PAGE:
- Ignoring the mental game. How much of a race outcome is mental? How much training time do you dedicate to mental training? Just like the starts above. Mental skills make up a huge portion of a race result and the higher up you go in ability level, the more difference they make. In the professional ranks, the difference between first and fifth is often totally mental. I find mental training very rare in the amateurs but there is no better time to start than the present!
- Not tapering. As important races grow closer, your total training loads should decrease. The easiest week of training should be the week prior to an important event. You want to spend your energy making the physical and mental changes in reaction to the stress of your training. You want to be on the gate well rested, fresh, sharp and hungry for victory. Due to mistrust of their training programs, riders will actually train harder and harder as the race approaches. This guarantees that they hit the race fatigued, not sharp, and under motivated. Again, periodized training is an answer.
- Ignoring injury prevention. Some parts of your training should be focused on preventing injury. Strength and flexibility training are the two big contributors. All your hard work will immediately go to waste if you injure yourself when it could have been prevented. Training for any sport causes imbalances and restricted range of movement. Correcting these issues and having adequate strength and muscle mass can be the difference between dusting yourself off to race another day and lying on the couch for the rest of the season recovering from surgery. Injury prevention deserves a high priority ranking in your program because the consequences are so huge.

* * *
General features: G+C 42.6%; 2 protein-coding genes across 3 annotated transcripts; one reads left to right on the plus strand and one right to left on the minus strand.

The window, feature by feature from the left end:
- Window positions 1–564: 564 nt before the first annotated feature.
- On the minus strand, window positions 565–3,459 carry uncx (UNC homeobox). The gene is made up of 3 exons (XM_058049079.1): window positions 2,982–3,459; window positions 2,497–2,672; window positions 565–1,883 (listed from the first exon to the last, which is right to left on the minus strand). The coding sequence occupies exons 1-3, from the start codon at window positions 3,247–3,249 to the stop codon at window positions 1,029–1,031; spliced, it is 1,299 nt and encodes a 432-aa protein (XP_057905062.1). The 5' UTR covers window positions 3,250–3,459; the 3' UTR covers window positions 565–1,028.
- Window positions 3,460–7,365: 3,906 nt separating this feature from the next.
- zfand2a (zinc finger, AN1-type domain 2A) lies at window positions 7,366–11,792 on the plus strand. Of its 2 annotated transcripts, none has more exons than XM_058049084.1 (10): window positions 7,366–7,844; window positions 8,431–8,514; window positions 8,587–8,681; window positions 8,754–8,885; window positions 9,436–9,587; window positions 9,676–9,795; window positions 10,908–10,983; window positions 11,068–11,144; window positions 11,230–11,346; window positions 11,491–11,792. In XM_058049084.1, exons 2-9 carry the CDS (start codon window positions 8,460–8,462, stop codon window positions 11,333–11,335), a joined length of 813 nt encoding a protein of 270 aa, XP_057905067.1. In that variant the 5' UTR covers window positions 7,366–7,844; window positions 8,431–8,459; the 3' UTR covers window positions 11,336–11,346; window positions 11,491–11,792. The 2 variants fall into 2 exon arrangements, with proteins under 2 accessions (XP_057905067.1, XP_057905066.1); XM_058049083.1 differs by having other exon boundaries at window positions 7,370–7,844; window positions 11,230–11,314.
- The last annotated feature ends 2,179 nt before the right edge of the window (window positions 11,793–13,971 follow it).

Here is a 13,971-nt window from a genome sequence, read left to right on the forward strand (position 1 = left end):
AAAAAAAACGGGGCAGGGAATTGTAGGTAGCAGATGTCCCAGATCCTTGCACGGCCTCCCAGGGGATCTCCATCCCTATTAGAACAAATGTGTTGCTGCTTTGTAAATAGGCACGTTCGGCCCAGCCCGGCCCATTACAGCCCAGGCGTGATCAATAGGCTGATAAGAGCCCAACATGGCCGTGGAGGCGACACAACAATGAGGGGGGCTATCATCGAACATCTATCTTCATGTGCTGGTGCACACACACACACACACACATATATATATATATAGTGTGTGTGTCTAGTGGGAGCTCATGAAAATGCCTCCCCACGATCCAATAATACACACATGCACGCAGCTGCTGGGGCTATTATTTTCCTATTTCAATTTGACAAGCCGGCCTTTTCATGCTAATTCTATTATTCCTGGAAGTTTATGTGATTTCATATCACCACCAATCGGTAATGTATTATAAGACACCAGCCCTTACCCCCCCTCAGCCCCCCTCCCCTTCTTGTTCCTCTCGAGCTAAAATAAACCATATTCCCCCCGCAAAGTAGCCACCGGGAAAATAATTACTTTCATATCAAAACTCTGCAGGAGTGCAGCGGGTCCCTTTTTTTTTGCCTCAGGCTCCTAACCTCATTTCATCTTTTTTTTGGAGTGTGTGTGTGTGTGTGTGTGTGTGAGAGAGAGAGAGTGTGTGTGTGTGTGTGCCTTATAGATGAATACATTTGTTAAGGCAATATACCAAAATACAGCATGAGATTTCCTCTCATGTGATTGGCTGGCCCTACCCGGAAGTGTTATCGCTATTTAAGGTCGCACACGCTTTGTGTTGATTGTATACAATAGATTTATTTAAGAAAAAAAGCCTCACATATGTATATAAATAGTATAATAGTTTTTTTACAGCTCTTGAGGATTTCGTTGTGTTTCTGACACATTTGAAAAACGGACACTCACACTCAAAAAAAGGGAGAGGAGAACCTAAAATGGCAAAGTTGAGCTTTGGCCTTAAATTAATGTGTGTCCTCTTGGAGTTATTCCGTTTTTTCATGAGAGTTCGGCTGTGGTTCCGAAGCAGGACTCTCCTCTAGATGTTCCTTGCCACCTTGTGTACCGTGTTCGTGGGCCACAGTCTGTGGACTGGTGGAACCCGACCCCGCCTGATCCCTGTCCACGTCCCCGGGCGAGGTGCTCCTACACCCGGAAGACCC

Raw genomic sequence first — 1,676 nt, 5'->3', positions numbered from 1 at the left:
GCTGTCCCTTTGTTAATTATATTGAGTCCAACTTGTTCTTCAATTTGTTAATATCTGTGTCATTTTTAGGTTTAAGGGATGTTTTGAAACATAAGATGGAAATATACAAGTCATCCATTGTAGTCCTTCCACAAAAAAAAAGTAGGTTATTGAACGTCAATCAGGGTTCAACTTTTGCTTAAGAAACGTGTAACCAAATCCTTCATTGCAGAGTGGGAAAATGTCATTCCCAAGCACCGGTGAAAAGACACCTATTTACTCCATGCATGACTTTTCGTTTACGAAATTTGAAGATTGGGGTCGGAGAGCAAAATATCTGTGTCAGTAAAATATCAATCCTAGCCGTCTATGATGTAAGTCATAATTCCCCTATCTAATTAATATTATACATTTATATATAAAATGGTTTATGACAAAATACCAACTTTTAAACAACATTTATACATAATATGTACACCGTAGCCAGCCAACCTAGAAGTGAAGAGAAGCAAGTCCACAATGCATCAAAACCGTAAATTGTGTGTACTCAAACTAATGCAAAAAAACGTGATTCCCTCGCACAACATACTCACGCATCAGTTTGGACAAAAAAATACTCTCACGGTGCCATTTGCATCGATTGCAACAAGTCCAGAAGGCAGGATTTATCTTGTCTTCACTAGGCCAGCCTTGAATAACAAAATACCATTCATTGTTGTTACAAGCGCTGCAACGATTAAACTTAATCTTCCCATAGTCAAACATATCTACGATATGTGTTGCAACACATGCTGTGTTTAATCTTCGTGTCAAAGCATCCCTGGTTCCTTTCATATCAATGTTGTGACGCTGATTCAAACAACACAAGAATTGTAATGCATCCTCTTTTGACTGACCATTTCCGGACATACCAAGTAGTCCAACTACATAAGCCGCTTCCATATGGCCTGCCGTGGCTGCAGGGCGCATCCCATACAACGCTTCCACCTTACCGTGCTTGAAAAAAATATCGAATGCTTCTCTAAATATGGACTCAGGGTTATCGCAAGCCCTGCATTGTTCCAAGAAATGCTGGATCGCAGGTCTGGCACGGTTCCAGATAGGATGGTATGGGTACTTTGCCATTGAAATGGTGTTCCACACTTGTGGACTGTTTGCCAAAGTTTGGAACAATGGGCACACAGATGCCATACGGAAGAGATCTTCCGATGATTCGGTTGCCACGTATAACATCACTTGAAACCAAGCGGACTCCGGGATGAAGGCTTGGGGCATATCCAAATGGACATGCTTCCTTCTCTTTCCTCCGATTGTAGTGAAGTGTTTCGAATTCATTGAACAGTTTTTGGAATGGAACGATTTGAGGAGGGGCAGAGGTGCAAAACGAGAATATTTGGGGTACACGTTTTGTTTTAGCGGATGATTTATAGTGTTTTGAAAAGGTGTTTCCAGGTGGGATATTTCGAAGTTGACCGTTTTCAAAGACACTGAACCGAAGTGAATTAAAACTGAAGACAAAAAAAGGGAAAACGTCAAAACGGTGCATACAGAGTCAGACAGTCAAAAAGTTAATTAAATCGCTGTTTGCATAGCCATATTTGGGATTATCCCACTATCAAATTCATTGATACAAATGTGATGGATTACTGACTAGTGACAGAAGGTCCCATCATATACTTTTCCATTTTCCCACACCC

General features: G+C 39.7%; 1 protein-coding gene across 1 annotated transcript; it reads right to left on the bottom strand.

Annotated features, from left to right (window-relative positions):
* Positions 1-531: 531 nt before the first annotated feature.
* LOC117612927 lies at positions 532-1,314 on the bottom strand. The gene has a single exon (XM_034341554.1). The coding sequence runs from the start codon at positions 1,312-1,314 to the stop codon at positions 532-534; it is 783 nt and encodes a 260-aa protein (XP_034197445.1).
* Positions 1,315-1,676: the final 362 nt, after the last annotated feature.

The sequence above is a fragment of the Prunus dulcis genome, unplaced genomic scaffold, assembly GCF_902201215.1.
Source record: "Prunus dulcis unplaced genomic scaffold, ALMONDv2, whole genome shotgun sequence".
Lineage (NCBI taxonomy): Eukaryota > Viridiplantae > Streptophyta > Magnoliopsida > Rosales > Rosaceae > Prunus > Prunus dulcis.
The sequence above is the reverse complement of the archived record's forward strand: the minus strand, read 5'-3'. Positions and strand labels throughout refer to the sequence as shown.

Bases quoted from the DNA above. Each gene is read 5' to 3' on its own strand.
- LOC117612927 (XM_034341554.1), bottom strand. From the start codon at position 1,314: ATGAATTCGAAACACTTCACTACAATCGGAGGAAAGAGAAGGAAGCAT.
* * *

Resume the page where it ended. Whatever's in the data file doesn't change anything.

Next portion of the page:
- Static programs. What do I mean by this? It means that one month of training looks just like any other month of training. Your body reacts and changes as your training progresses. Your program should adjust and ebb and flow along with your body’s reaction. Your fitness will go up, reach a peak, decline, go up again to a higher level and there will be times of tapering as noted above. Your training program should embrace and aid the changes in your body. One more time, periodization is an answer.
- Staying in your comfort zone. This is a caveat to #1. At times you have to your push your boundaries or progress will be limited. New training activities may be unfamiliar and uncomfortable. Pushing on the track may be a bit scary and yes, a little risky. I am not saying take bad risks (say trying to push a rhythm section that is at your limit) but take good, intelligent risks (push in turns because more than likely you will just fall to the inside). Be smart! Not every day but on a regular occasion, you want to be at the edge of your fitness and your ability. It shouldn’t be just at the races.
These ten training mistakes are in no particular order but odds are that you are guilty of at least a few of them at times just like me. Make the most of your time and efforts by avoiding these common pitfalls. Regularly review your program as even professionals can trade one training error for another. Think and train smart! Onward!!